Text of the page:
Community Histories

Sheikh Hassan al-Labadi: Seven Acts of Lost Memory

Contributed by Toine Van Teeffelen on 16.11.2007:

Nazmi al-Jubeh

From: Jerusalem Quarterly

Institute of Jerusalem Studies

Spring 2007

http://www.jerusalemquarterly.org/details.php?cat=4&id=235

Some may think (and have every right to do so) that this tragic play of seven acts is a figment of the writer’s imagination. But the narrator did not intervene in any way in the composition of its actual events, a(...)

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Ramallah: Past and Present

Contributed by This Week In Palestine on 30.08.2007:

By Issa Jamil Shihadeh

Ramallah, built on 19,000 dunums of land and located 16 kilometres north of Jerusalem, was known as “Ramalie” in 1186, when the king-consort of Jerusalem, Guy de Lusignan, offered this little village in trust to the German hospital in return for a one-year loan.

The name Ramallah is composed of “ram,” an Aramaic word that means “hill” and “Allah,” the Arab(...)

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The Town of ‘Ezariyeh

Contributed by This Week In Palestine on 30.07.2007:

By Saleh Abu Damous

The present-day town of ‘Ezariyeh is the ancient village of Bethany that dates to the sixth century BC. It is also the biblical village that Jesus chose as a refuge from the crowded city of Jerusalem. He often went there to visit his friends - Lazarus and his two sisters, Martha and Mary, Simon the leper, who warmly welcomed Jesus, and others.

In many ways, ‘(...)

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The Samaritans of Palestine

Contributed by This Week In Palestine on 30.07.2007:

By Tareq al Qudsi

Today, when we think of the Samaritans, our minds return to the biblical period and the story of the Good Samaritan (Gospel of Luke, chapter 10) or even of the Samaritan woman who gave Jesus a drink from a well located in Nablus (Gospel of John, chapter 4). But in fact, not only do the Samaritans play a significant role in the past history of Palestine, their culture (...)

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The African Palestinian Community in the Old City of Jerusalem

Contributed by This Week In Palestine on 30.07.2007:

By Dzouyi Therese Konanga-Nicolas

When we think of Africans and Islam, it always brings to mind the famous Bilal Ibn Rabah, the first Muezzin or caller to prayer in Mecca. Bilal was an Abyssinian slave who was mistreated by his master for accepting Islam. To rectify this inequity, Abu Bakr Al Sidiq, successor of the prophet and the first Caliph, helped to free him from his oppressors. (...)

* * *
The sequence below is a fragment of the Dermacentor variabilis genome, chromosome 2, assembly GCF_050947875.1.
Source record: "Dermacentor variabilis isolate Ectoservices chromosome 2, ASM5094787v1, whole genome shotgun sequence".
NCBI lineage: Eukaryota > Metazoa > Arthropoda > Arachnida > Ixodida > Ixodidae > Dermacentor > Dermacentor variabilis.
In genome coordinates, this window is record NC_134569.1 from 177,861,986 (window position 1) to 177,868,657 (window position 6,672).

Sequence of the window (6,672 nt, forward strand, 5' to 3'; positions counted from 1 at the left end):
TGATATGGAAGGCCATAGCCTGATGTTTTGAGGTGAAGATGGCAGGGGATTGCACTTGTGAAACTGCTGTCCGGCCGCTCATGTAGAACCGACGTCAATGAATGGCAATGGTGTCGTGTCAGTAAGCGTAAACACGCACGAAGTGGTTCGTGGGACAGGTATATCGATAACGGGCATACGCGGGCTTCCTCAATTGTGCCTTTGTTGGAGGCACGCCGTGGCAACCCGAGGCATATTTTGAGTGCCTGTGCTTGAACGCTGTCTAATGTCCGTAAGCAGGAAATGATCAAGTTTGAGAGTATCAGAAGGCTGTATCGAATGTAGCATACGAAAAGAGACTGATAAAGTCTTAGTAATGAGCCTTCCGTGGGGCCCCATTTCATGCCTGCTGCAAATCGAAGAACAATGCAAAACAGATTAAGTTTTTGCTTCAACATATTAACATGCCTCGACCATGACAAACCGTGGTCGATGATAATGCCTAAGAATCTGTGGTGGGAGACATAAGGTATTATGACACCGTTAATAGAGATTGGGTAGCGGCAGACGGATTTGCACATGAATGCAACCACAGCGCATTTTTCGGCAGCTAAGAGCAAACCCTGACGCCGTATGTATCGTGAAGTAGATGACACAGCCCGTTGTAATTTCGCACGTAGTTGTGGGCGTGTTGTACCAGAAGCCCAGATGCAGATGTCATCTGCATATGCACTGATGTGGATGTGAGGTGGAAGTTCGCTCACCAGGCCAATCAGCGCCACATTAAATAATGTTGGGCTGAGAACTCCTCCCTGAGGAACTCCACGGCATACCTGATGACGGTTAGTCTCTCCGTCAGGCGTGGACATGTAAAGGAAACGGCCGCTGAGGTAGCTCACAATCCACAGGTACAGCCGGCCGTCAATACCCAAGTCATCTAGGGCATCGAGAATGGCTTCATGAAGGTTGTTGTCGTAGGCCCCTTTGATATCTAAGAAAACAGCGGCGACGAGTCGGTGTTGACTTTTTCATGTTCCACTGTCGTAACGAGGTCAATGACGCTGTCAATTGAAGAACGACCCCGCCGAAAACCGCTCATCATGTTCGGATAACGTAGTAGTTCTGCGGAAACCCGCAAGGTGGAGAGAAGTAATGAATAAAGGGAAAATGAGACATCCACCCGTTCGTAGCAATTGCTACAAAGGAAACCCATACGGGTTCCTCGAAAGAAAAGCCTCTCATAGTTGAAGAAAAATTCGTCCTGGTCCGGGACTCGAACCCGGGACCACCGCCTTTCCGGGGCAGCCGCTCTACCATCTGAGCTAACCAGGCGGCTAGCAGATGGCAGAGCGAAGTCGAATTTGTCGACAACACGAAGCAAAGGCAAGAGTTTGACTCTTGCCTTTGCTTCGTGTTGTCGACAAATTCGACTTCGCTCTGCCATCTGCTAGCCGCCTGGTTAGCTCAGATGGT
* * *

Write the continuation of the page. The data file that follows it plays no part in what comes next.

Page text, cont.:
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The Circassians of Palestine

Contributed by This Week In Palestine on 30.07.2007:

By Adeeb Asfoura

On a recent visit to Abu Ghosh, I met a guy from a large family who showed me around the village. When I looked at his deep blue eyes, I knew something was a little different about this man even though he spoke perfect Palestinian Arabic.

After sitting down in a restaurant, we started to talk about Abu Ghosh, and he told me something that was new to me: “We’re f(...)

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The Moroccan Community in Palestine

Contributed by This Week In Palestine on 30.07.2007:

By Noura al-Tijani

Their roots were in the Mediterranean and Atlantic coasts, but the hills of the Old City of Jerusalem became their new home. Since the 12th century, the Moroccan community flocked to Palestine, seeking the blessings of the Holy Land and desirous to gratify their inquisitive minds and yearning souls with its spiritual and almost mystical ambiance. Their trip was a hol(...)

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The Palestinian Bedouins

Contributed by This Week In Palestine on 30.07.2007:

By Arturo Avendaño

During an interview in a goat-hair tent some ten years ago, Sheikh Mohammed Iskheiman Hassan Ka’abneh Milihat Abu Iskheiman, of the Ka’abneh tribe, started to explain the meaning of being Bedouin. The interview was part of a research project initiated by the Italian NGO, C.I.S.P. At that time, a close relationship was formed between C.I.S.P and Sheikh Abu Iskheiman a(...)

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The Armenian Community in the Holy Land

Contributed by This Week In Palestine on 30.07.2007:

By Tania Manougian

The Armenian presence in the Holy Land predates the life of Jesus Christ, when Armenia and Palestine were part of a common empire. The Armenian Great King Tigran 11 (95 to 55 BC) conquered the northern part and extended his influence over Palestine. Ever since Armenia became the first nation to adopt Christianity as its official state religion (301 AD), the Armenians(...)

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The Ansari Family of the Indian Hospice

Contributed by This Week In Palestine on 30.07.2007:

By Nourjahan Ansari

For nearly seven centuries, the Indian Hospice in Jerusalem has served as a unique and historic destination for Indian pilgrims to the Holy Land. The saga of this Hospice began in the days of the Ottoman Empire when the legendary Sufi saint, Baba Farid of Shakar Ganj, travelled to the Holy Land as a pilgrim. Out of respect for his saintly qualities, the governor all(...)

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